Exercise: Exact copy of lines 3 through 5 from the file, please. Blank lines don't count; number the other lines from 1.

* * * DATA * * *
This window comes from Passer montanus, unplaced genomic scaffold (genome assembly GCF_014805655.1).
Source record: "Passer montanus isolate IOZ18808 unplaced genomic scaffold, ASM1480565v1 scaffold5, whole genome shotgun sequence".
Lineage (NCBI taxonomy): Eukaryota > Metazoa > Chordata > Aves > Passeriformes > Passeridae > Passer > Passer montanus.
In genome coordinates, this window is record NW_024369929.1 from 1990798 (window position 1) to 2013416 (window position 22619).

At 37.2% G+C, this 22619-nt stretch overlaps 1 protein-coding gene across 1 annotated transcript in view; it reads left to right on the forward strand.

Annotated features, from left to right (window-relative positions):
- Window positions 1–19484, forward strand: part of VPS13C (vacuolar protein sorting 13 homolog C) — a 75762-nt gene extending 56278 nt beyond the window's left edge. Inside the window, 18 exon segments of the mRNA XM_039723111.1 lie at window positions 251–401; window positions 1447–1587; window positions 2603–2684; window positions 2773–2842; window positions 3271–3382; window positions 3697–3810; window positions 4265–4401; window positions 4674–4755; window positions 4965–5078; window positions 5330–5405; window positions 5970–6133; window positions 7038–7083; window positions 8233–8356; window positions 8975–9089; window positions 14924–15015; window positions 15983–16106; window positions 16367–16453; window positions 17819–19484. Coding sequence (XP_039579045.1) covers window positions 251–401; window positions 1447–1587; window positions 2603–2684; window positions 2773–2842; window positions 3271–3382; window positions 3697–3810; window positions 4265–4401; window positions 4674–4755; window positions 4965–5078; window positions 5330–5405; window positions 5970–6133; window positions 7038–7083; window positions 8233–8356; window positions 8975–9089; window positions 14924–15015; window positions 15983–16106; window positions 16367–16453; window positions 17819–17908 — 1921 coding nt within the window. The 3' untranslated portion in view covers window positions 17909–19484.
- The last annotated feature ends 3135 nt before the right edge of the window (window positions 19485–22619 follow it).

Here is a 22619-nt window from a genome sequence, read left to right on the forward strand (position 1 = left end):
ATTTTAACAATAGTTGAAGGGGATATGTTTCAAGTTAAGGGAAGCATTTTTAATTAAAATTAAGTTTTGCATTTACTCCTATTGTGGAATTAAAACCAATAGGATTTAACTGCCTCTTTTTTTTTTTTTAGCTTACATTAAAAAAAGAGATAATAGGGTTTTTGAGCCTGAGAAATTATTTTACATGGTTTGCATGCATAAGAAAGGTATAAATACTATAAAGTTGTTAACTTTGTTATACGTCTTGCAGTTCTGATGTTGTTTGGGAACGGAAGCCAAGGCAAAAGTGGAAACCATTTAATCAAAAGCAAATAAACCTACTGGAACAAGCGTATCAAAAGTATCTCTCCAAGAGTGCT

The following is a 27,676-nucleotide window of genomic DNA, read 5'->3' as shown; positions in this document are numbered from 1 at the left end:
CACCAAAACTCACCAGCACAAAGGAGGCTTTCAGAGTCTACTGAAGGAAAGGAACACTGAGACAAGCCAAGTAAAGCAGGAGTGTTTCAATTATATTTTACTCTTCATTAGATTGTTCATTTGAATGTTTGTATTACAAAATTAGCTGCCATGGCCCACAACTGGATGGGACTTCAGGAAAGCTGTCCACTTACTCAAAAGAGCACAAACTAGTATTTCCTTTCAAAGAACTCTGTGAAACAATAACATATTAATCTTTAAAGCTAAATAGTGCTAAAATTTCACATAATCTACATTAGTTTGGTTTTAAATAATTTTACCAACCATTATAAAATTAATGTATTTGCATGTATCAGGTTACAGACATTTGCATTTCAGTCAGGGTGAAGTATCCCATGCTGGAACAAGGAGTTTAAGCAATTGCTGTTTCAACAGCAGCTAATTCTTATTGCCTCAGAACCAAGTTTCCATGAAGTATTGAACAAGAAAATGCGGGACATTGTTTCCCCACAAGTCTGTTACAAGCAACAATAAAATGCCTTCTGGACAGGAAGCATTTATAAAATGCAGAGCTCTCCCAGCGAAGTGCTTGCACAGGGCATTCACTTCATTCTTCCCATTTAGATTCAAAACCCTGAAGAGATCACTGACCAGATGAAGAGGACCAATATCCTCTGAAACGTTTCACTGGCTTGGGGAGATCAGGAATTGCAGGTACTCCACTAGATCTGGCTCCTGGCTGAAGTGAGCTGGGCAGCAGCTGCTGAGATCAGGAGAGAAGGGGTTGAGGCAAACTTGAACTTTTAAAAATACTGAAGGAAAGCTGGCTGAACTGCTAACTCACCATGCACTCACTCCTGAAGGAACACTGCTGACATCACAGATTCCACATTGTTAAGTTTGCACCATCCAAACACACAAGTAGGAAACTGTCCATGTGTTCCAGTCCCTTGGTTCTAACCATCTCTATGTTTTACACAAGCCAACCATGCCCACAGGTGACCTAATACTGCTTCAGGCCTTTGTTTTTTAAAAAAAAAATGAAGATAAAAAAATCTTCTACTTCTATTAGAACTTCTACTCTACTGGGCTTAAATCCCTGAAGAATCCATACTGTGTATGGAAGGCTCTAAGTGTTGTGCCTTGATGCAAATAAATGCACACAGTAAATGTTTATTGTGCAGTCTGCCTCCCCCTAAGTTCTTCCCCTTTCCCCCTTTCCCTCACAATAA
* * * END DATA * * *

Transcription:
Lineage (NCBI taxonomy): Eukaryota > Metazoa > Chordata > Aves > Passeriformes > Passeridae > Passer > Passer montanus.
In genome coordinates, this window is record NW_024369929.1 from 1990798 (window position 1) to 2013416 (window position 22619).

At 37.2% G+C, this 22619-nt stretch overlaps 1 protein-coding gene across 1 annotated transcript in view; it reads left to right on the forward strand.